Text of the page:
Janos Tivadar: Spinal Injury Case Goes Beyond the Courtroom to Help Others

Janos Tivadar became paralyzed from the chest down as the result of hospital negligence following an automobile accident. Part of the settlement he received went to Project Walk, a nonprofit organization committed to helping people with spinal cord injuries.

Failure to Follow Procedures Leads to Permanent Injuries

After surviving a motor vehicle head-on collision, Janos was properly treated by the ambulance crew, including placement on a long back board with a cervical collar restraint in place. When he reached the hospital, the emergency room physician and staff were informed that he had been injured in a head-on accident and had to be extricated from his vehicle. In the hospital that day, Janos moved both legs, and both of his lower extremities were neurovascularly intact. A chest x-ray and chest CT scans showed that he had a thoracic spine injury, which meant that he was at risk of spinal cord injury if not properly treated. Despite this, he was taken off the long back board and the cervical collar before being taken to the operating room for surgery on his leg.

The next day, he began losing movement in both his legs. A neurosurgeon was finally called and documented a complete spinal cord injury with no movement or sensation in the legs. In the litigation, the evidence showed that the hospital had not followed standard procedures, including:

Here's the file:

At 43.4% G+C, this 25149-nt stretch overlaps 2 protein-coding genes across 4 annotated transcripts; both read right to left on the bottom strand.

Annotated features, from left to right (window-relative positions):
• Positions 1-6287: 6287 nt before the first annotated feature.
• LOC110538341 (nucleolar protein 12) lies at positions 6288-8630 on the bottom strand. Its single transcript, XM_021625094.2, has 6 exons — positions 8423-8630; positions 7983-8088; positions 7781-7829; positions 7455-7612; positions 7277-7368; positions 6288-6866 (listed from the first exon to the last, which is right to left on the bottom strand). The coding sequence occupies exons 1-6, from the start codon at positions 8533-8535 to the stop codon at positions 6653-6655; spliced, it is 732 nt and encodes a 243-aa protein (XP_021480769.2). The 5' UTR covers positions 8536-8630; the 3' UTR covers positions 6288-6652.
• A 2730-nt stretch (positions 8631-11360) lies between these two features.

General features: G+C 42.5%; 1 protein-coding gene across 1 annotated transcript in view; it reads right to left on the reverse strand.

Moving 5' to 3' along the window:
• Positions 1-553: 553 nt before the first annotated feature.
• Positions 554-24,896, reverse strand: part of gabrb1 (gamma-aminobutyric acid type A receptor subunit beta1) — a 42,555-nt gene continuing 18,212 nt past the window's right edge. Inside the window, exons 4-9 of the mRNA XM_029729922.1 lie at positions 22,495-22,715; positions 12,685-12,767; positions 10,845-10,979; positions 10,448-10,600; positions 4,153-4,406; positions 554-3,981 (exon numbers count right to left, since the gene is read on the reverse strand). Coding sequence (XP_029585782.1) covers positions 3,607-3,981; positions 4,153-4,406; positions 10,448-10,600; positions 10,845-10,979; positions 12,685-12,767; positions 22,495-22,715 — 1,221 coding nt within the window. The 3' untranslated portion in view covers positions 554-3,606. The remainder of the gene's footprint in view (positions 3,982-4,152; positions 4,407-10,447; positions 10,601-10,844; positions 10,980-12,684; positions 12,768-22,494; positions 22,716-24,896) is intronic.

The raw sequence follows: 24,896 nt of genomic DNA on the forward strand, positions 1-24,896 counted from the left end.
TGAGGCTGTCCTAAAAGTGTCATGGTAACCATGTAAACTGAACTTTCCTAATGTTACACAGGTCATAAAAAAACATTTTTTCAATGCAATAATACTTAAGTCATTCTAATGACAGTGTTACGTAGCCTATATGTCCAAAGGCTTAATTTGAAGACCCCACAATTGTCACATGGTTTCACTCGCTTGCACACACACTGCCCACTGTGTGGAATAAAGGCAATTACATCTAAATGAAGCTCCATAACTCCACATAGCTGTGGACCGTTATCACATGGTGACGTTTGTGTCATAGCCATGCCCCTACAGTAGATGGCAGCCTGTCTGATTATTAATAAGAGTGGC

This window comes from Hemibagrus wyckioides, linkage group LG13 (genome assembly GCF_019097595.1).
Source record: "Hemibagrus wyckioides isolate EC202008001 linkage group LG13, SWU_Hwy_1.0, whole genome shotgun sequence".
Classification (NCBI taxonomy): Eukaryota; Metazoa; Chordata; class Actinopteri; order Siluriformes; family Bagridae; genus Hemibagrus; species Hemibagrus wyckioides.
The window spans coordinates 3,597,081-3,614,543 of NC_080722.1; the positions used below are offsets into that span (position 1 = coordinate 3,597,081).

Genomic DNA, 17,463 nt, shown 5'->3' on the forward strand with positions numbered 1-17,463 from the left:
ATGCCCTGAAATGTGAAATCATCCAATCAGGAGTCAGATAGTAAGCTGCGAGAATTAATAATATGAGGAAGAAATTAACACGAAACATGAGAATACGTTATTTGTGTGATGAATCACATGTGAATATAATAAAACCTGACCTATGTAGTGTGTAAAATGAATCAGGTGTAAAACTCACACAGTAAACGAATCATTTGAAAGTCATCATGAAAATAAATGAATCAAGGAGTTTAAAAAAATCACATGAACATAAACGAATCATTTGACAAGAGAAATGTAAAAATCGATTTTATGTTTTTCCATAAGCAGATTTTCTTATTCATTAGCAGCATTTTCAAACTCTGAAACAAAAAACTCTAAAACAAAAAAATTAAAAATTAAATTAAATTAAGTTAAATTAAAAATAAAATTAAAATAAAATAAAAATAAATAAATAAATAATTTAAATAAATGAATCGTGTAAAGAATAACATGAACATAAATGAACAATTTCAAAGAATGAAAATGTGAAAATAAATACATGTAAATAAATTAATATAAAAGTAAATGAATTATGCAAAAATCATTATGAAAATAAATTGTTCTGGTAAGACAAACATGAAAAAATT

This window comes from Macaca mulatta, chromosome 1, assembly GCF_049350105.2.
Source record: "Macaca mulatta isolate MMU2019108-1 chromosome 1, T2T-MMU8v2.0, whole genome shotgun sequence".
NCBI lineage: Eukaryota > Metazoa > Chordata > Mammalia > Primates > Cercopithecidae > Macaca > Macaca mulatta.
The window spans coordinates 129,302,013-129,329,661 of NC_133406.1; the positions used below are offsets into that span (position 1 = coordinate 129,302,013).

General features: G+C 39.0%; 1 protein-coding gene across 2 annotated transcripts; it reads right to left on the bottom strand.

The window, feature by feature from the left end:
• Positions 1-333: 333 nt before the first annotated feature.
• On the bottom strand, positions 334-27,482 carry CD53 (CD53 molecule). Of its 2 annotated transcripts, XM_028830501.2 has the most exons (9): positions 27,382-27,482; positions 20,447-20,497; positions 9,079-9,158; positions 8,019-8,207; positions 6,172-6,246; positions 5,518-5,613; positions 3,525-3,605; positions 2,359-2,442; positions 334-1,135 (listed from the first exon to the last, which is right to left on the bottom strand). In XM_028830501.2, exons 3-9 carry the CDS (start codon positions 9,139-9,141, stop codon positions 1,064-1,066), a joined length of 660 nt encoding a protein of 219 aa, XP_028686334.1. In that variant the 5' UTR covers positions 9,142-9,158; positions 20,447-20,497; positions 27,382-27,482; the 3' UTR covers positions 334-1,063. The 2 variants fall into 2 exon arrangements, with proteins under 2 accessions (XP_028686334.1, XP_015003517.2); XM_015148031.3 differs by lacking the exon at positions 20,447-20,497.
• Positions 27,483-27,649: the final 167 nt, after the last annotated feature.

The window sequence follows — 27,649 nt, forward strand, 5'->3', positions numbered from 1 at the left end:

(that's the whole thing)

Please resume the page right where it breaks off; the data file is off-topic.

• Failing to diagnose a thoracic injury with risk of spinal cord damage after the chest x-ray and CT scans clearly showed the injury;
  • Failing to promptly obtain a neurosurgeon evaluation;
  • Failing to have a general surgeon available and present directing the trauma team through the vital phases of resuscitation;
  • Failing to maintain adequate resources to care for all trauma patients presented to the hospital;
  • Choosing to clear the spine and failing to continue preventative measures to avoid having sufficient damage to the spinal cord to cause paralysis injury (paraplegia); and
  • Failing to have hospital systems and procedures in place to assure appropriate management and care of multiple trauma patients.